World Photography Day takes place on 19 August. Today, we highlight the work of our Eurovision photographers who take thousands of pictures during the event weeks and create memorable visuals.
The image above of Loreen may be one of the best known pictures of the Eurovision Song Contest. It was made by Andres Putting, one of our photographers. It was also one of his most memorable moments at the contest: "It was in Baku when I made this picture of Loreen who won the contest. I remember how I waited for this one micro-second to catch the shot and how proud I was, and still am, when I saw the result on the camera. Her picture was like art to me and many years later I heard that the picture was sold at an auction in Stockholm."
Thomas Hanses, another photographer on our team, also has some great Eurovision memories: "In Kyiv 2017, I captured several black and white moments in the backstage area just before the performers went on stage. The lighting conditions weren’t ideal, but I managed to take photos of the intimate minutes right before the start of their performance. In those same minutes the crew members do their jobs, working around the musicians. You see how each participant has their own way of dealing with the enormous pressure [...]. Some meditate, others make a few jokes or practice their stage performance. You don't need many words to explain the feeling because these pictures speak for themselves."
Thomas Hanses likes to think back on the 2013 Eurovision Song Contest: "Imagine, Malmö 2013: About 10,000 Eurovision fans are slowly taking their seats, being all excited for the first Semi-Final live show. While the staff and the musicians are preparing backstage, my colleague and I got the call that the trophy was available for taking the official trophy picture. We only had 5 minutes to get it done which was shortly before the start of the live show. We had the idea to take the picture on stage with the audience in the background. When we got on stage, holding the trophy in our hands the audience totally freaked out which made us feel like the winners already. Funny enough I decided to lay down on the floor with the trophy placed in front of me and I finally took the picture. After we were done, we seized the overwhelming moment of the atmosphere and spontaneously initiated a massive "la ola wave" with the entire arena. That’s proof that the Eurovision fans are indeed the best!"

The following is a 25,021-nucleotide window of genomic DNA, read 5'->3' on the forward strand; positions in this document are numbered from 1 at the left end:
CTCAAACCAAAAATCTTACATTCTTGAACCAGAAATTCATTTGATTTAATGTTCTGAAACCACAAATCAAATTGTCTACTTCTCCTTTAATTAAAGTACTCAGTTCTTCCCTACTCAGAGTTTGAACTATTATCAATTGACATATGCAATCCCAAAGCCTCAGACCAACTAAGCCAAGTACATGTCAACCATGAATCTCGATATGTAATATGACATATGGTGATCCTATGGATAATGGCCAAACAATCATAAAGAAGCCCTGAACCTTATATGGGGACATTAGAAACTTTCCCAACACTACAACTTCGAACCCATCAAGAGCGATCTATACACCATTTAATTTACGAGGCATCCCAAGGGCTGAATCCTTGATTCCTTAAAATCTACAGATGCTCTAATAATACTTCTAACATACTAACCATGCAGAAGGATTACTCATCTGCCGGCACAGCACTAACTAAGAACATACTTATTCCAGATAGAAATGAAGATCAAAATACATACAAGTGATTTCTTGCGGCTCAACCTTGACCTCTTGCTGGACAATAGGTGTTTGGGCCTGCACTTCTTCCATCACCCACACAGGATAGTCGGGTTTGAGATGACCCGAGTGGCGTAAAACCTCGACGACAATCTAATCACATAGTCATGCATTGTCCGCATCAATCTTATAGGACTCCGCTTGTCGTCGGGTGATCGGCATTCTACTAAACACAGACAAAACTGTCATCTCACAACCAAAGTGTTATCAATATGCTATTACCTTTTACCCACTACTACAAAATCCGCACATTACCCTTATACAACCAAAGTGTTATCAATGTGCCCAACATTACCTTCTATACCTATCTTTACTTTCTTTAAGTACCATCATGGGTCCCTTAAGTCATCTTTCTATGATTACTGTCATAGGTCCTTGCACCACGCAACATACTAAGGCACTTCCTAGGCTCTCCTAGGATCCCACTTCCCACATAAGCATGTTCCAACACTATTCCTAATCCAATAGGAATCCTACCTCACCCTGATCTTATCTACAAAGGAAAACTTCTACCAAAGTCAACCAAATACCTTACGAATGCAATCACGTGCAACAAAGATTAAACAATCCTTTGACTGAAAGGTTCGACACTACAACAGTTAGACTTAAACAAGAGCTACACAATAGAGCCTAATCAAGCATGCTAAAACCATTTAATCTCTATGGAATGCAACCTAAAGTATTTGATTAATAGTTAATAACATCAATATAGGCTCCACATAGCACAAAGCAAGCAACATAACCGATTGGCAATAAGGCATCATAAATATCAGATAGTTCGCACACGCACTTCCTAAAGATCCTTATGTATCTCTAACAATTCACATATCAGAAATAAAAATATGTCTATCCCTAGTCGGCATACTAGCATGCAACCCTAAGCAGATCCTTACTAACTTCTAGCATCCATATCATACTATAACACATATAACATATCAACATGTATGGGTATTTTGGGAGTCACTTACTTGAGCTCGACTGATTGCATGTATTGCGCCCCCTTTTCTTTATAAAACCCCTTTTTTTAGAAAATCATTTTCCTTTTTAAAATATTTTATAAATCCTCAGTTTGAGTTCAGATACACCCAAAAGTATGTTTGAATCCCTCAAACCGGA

An easy job?
Taking pictures sound like an easy job, but is it? An amazing picture consists of many different elements, says Andres: "We have to catch the moment. During rehearsals we learn where and when something happens, how the artist is moving, the light and camera settings, the expressions on faces and many more little details. You need to take all these things into account in order to take a good picture."
Thomas agrees that it is a challenging job, but also a very exciting one: "We get to be a member of the Eurovision family, the biggest musical event in the world with an incredible history of 64 years of existence! Sometimes, it’s hard to even grasp all the impressions around me. It takes weeks to slowly let them rest on my mind and transform them into many great memories, step by step."
If you have a good camera, you can take a good picture - right?
Almost every fan who enters the Eurovision arena brings a smartphone, with a good built-in camera. But does that mean you can take a good picture as well? "You can give a Stradivarius violin to any person, but you won't hear music like Mozart would make. The same goes to the picture making world," says Andres. "There must be a mixture of karma, thinking, empathy, open-mindedness and good luck to catch a moment with your camera, or even your phone. The picture is made in a photographers head. After the mind comes the camera."
Talking about smartphones, what do these professional photographers think of the rise of smartphone photographers? Thomas says: "If you had asked me two years ago, my answer would have been: I hate them! But today I also work with my smartphone camera. I just bought three lenses for my smartphone and I already did a whole fashion shoot with it. In my opinion, it is an additional creative way to take pictures; nevertheless, I still prefer my DSLR* camera." (*digital single-lens reflex)